At the Constitutional Convention, it was suggested that a president be limited to a single, six-year term. The idea failed; however, it reemerged at least twice in the 19th century. The following excerpts highlight some of the integral thinking on the subject.
August Glen-James, editor
A President whose political career is limited to a single election, may find no other interest than will be promoted by making it glorious to himself, and beneficial to his country.
The last amendment respects the limitation of the office of President, to a single constitutional term . . . . Upon this topic, it is superfluous to dilate. The love of power is a principle in the human heart which too often impels to the use of all practicable means to prolong its duration. The office of President has charms and attractions which operate as powerful incentives to this passion. The first and most natural exertion of a vast patronage is directed towards the security of a new election. The interest of the country, the welfare of the people, even honest fame and respect for the opinion of posterity, are secondary considerations. All the engines of intrigue; all the means of corruption, are likely to be employed for this object. A President whose political career is limited to a single election, may find no other interest than will be promoted by making it glorious to himself, and beneficial to his country. But the hope of reelection is prolific of temptations, under which these magnanimous motives are deprived of their principal force.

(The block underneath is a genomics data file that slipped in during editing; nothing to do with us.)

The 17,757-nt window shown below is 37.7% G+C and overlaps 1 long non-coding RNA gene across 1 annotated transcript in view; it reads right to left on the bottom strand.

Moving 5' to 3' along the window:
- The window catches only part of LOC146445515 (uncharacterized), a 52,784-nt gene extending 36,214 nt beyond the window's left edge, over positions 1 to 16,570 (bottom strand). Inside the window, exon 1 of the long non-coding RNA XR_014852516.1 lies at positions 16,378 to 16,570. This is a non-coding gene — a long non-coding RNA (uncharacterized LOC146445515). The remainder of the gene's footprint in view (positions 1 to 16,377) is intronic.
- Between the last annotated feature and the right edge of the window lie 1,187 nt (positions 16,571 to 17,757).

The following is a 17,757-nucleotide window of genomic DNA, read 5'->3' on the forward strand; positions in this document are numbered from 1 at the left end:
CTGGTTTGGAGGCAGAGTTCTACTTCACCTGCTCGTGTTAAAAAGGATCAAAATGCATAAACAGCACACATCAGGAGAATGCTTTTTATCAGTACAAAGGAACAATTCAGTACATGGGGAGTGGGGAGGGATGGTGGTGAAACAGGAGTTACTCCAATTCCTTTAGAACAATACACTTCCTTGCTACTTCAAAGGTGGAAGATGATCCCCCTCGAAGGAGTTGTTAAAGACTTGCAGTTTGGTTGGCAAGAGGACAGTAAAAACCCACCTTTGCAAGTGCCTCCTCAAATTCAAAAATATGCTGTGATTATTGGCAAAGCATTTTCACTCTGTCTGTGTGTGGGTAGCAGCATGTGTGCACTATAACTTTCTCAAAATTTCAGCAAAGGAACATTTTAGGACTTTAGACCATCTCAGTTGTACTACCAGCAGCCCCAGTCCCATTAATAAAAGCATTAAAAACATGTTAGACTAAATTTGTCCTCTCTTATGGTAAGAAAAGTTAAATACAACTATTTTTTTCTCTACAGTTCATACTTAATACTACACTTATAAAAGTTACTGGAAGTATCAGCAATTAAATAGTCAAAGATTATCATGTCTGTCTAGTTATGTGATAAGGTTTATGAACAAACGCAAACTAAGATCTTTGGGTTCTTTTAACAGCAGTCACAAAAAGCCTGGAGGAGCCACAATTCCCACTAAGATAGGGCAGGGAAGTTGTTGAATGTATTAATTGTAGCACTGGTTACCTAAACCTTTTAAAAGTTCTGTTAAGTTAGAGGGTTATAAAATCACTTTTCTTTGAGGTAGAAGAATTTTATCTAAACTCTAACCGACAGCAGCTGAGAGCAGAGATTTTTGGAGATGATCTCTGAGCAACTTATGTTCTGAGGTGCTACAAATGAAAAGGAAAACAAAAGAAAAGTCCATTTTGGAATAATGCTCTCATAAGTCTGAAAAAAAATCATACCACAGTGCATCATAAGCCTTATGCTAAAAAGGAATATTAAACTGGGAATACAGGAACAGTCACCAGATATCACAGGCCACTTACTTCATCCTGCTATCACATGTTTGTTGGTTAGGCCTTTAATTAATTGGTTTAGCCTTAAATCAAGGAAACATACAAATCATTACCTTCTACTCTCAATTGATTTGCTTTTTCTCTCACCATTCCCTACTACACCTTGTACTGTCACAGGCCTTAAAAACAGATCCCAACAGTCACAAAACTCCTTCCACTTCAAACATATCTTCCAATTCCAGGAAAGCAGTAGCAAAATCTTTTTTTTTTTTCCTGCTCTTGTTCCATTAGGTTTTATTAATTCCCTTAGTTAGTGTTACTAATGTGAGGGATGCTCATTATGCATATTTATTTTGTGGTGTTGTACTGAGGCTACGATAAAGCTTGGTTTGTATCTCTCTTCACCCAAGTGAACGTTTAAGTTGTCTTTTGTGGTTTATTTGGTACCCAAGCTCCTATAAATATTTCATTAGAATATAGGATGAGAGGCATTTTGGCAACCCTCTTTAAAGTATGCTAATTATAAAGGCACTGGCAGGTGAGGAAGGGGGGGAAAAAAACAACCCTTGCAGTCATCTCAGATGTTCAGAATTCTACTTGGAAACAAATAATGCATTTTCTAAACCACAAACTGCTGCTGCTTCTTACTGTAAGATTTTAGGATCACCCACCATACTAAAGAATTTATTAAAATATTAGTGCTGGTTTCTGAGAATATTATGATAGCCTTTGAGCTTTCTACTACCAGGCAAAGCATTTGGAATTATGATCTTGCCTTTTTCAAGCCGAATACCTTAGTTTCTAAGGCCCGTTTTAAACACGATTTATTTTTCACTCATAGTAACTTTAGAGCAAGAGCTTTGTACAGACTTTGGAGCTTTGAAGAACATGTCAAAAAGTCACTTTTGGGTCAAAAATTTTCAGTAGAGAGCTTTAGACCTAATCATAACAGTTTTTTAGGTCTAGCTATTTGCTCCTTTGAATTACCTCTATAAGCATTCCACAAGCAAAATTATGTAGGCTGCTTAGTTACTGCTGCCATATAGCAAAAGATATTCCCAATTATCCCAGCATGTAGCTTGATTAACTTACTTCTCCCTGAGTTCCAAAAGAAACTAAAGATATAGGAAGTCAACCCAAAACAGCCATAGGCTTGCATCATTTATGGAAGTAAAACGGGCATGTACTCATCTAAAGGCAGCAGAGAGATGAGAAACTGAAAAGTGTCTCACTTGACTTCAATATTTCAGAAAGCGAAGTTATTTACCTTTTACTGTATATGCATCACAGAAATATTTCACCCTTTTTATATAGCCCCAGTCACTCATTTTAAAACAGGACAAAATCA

--Report of the Hartford Convention, 1815
The President of the United States of necessity owes his election to office to the suffrage and zealous labors of a political party, the members of which cherish with ardor and regard as of essential importance the principles of their party organization; but he should strive to be always mindful of the fact that he serves his party best who serves the country best.
In furtherance of the reform we seek, and in other important respects a change of great importance, I recommend an amendment to the Constitution prescribing a term of six years for the Presidential office and forbidding a reelection.
--Rutherford B. Hayes, Inaugural Address, March 5, 1877